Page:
Friday, September 21, 2018

A car that we’re glad exists: Nissan announces pricing for the 2019 Versa Note

2019 Nissan Versa Note
Photo: Nissan Media Newsroom.
With a 1.6 liter, four-cylinder powerplant that makes 109 horsepower, the 2019 Versa Note is not an enthusiast’s dream. It does not exactly qualify as a hot hatch that’ll take you on a thrill ride. That’s in spite of Nissan press materials that seem to be trying to hint in the direction of the hot-hatch vibe, with their reference to the vehicle’s “sporty hatchback design” appealing to buyers looking for “an added level of style to go with a hatchback’s 5-door utility.”

But new cars are expensive today. And with MSRPs for 2019 ranging from $15,650 to $18,360, which Nissan announced on Wednesday, the Versa Note gives you a lot for the money.

Sure, there are many objections one could raise to that assessment. One might be that it’s too small. But let’s put that in perspective. Today, as we pointed out in a previous article on car size, we’re living in an age of size inflation in the automotive market.

Let’s look at an example. If you’re old enough to have been driving in the 1990s, what did you drive?

How about a Toyota Corolla? If you didn’t own one in the 90s, chances are that you at least knew someone who did. The Corollas of this era were well-respected as solid drivers. Though they were either in the subcompact (E90 generation from 1987-1992) or compact (E100 generation from 1993-2002) class, they weren’t considered overly small cars. It was the low-budget Tercel that would tend to raise fears of being too small for comfort.

Yet a 2019 Nissan Versa Note is heavier than even the larger Corolla of the E100 generation, which for the first time transitioned Corolla from the subcompact to the compact class. In wheelbase, the 2019 Nissan Versa Note is also about 5 inches longer, although the E100 Corolla had an edge of about 10 inches in overall length. But the Nissan Versa Note is the taller of the two vehicles in this intergenerational comparison, with more than 5 more inches in overall height.

So if you’re turning your nose up on an affordable, brand-new Nissan Versa Note because it’s a “mini car,” too small for either your lifestyle or your ego, let that sink in for a moment. Car size is all relative. In the 90s, the Versa would probably not have been looked at as an exceptionally small car the way it is today.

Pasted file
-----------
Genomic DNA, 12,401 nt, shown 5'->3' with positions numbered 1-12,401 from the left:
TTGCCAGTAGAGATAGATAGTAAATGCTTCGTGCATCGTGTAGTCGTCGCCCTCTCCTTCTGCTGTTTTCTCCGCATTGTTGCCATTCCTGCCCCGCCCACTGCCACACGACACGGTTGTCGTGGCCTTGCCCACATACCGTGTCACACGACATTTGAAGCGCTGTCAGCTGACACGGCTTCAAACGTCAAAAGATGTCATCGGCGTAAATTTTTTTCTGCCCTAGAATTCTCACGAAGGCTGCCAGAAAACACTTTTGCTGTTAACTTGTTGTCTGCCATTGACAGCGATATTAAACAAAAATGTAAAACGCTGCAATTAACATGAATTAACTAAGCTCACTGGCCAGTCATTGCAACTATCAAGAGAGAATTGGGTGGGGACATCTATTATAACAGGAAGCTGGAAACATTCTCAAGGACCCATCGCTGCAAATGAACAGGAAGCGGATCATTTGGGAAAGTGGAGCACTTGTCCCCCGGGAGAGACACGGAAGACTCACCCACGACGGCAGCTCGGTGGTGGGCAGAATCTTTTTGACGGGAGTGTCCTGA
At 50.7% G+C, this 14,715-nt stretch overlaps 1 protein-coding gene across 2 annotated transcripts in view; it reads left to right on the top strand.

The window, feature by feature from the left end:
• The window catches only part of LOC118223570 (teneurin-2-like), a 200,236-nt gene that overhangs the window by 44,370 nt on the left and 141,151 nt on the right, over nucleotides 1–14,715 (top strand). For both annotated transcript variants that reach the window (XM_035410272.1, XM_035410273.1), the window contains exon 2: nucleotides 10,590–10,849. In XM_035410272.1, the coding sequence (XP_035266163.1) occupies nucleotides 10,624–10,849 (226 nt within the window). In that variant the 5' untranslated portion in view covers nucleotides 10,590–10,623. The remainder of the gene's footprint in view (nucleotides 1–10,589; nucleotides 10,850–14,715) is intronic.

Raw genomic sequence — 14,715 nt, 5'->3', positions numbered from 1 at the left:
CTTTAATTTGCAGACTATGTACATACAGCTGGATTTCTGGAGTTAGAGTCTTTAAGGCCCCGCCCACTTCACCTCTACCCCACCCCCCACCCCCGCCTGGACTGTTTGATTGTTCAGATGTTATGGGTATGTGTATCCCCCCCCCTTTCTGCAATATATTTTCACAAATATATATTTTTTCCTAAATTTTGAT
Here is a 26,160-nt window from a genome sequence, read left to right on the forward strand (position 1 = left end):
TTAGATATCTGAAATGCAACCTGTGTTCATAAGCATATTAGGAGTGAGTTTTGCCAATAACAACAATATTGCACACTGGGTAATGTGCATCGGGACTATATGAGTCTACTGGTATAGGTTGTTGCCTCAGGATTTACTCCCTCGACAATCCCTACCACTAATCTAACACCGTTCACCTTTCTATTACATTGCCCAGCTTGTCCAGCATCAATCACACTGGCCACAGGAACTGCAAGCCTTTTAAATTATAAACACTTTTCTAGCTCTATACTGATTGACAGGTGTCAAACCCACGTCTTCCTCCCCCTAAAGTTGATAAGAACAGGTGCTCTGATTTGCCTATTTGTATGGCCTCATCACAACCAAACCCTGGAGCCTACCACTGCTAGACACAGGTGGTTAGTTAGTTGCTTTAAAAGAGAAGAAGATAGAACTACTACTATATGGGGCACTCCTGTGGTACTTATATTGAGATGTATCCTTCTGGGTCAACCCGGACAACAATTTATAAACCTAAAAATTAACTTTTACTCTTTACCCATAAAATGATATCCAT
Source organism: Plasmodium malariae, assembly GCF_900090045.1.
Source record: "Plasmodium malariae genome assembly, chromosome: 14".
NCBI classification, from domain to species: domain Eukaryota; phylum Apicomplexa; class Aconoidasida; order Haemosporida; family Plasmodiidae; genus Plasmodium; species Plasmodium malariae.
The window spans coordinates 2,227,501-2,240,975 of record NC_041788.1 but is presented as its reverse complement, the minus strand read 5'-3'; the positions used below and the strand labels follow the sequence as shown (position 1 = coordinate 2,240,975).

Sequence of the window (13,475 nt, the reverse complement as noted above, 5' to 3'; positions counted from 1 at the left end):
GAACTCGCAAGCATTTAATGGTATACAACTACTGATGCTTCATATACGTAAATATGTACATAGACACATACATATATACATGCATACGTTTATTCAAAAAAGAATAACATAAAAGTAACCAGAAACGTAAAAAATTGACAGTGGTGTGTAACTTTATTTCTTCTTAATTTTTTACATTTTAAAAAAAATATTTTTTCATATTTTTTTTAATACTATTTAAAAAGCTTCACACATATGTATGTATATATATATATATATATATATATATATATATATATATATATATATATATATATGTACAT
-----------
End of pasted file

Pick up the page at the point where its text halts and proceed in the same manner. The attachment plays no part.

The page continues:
Sure, it’s a different matter if you live in a climate where you think you absolutely must have all-wheel drive, or if you simply want a vehicle with a higher ride height, and you’re willing to spend a few grand more to get into some of the smaller crossovers or SUVs. But size alone is a questionable reason to dismiss the possibility of Nissan Versa Note.

Price-wise, you can make the case that the existence of any new car beyond the mini-car category that starts at less than $16K is pretty remarkable today. The starting MSRP of the base 2019 Nissan Versa Note of $15,650 is equivalent to just a little over $10,000 in 1998 dollars, according to the inflation calculator at

Even then, 10 grand couldn’t get you a whole heck of a lot of new car. So to be able to acquire the reliability, warranty, and respect of a brand-new, reasonably-sized Nissan 20 years later for under 16 grand is nothing to sneer at.

As other automotive critics have already pointed out, the Nissan Versa also gains entry for the budget-minded buyer into a decent level of up-to-date technology, accessories, and trim, considering the price.

The Versa Note is offered in three trim levels: the S, SV, and SR. Following a late 2018 model year update, which saw the addition of standard RearView Monitor and 7.0-inch color audio system touchscreen display, the 2019 Versa Note at the SR and SV trim levels offers available features such as NissanConnect featuring Apple CarPlay, Android  Auto™ and, with subscription, SiriusXM.

The Versa Note SR offers a number of sporty exterior and interior treatments, including fog lights, rear spoiler, body-color side sills, suede-like seats, sport leather wrapped steering wheel, 16-inch machine-finished aluminum-alloy wheels and outside rearview mirrors with integrated turn signals.

No, it isn’t a fast-and-furious hot hatch. But if you’re in a situation that includes a fairly limited budget, good enough credit to qualify for a new-car loan, and a lack of desire to deal with the uncertainties of used-car ownership, the 2019 Versa Note is a respectable option that’s worth a look. In today’s expensive automotive market, we’re glad that options like this still exist.

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